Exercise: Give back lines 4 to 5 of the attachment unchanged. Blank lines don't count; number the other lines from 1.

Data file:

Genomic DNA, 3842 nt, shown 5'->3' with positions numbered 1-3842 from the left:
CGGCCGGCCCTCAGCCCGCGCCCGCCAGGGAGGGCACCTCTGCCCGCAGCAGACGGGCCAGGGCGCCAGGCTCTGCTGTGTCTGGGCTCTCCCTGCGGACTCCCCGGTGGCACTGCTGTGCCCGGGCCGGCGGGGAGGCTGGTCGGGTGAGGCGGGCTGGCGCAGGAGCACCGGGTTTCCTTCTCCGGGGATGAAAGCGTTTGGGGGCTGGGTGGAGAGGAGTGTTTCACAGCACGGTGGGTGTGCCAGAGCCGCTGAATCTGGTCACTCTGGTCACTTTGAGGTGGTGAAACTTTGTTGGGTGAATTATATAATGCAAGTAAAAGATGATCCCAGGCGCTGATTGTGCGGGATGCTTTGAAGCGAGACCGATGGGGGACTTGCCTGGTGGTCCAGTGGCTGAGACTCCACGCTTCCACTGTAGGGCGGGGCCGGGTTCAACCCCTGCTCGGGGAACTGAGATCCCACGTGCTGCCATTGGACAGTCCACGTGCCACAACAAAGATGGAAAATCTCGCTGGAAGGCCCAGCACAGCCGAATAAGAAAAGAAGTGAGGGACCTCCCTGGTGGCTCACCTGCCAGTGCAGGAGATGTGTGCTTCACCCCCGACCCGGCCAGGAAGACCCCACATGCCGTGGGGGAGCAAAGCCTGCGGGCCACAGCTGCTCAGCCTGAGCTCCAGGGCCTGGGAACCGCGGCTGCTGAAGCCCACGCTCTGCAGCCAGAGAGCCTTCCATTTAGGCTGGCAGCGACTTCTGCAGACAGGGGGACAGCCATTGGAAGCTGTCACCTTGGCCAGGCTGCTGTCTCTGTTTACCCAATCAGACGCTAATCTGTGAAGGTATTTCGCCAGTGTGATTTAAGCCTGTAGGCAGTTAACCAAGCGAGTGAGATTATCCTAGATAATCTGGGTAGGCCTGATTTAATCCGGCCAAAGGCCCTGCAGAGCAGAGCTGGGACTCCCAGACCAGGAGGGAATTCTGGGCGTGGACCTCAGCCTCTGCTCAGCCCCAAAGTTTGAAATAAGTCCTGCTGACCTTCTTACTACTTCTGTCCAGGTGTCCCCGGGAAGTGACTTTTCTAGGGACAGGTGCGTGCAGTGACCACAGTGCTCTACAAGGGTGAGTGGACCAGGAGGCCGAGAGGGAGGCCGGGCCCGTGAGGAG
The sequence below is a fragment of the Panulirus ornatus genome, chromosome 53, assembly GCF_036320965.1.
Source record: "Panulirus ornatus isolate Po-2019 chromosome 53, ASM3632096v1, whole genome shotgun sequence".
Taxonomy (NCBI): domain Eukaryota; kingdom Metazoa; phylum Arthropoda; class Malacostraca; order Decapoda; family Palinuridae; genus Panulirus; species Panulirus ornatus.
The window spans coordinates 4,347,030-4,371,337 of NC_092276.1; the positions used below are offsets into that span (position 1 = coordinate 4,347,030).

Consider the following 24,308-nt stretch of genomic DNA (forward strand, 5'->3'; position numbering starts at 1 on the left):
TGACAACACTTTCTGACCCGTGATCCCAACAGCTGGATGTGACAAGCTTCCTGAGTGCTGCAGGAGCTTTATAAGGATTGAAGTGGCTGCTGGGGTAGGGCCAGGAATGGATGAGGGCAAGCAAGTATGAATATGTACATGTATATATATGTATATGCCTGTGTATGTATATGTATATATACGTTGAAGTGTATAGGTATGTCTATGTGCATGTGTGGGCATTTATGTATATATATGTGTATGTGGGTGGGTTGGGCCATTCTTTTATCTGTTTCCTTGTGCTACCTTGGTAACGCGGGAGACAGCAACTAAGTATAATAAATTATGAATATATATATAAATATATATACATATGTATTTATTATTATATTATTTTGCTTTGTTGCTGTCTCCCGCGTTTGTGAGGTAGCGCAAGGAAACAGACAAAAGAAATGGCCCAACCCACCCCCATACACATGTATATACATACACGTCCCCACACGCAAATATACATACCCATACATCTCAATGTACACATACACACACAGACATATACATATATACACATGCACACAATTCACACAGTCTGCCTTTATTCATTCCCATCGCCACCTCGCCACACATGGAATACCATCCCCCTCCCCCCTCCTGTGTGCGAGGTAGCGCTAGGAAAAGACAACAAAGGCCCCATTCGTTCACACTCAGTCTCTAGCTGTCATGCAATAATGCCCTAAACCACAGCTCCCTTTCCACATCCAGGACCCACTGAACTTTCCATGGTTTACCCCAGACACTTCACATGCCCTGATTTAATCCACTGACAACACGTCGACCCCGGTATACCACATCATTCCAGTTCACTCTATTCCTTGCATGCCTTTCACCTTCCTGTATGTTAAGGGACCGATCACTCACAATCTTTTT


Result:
Source record: "Panulirus ornatus isolate Po-2019 chromosome 53, ASM3632096v1, whole genome shotgun sequence".
Taxonomy (NCBI): domain Eukaryota; kingdom Metazoa; phylum Arthropoda; class Malacostraca; order Decapoda; family Palinuridae; genus Panulirus; species Panulirus ornatus.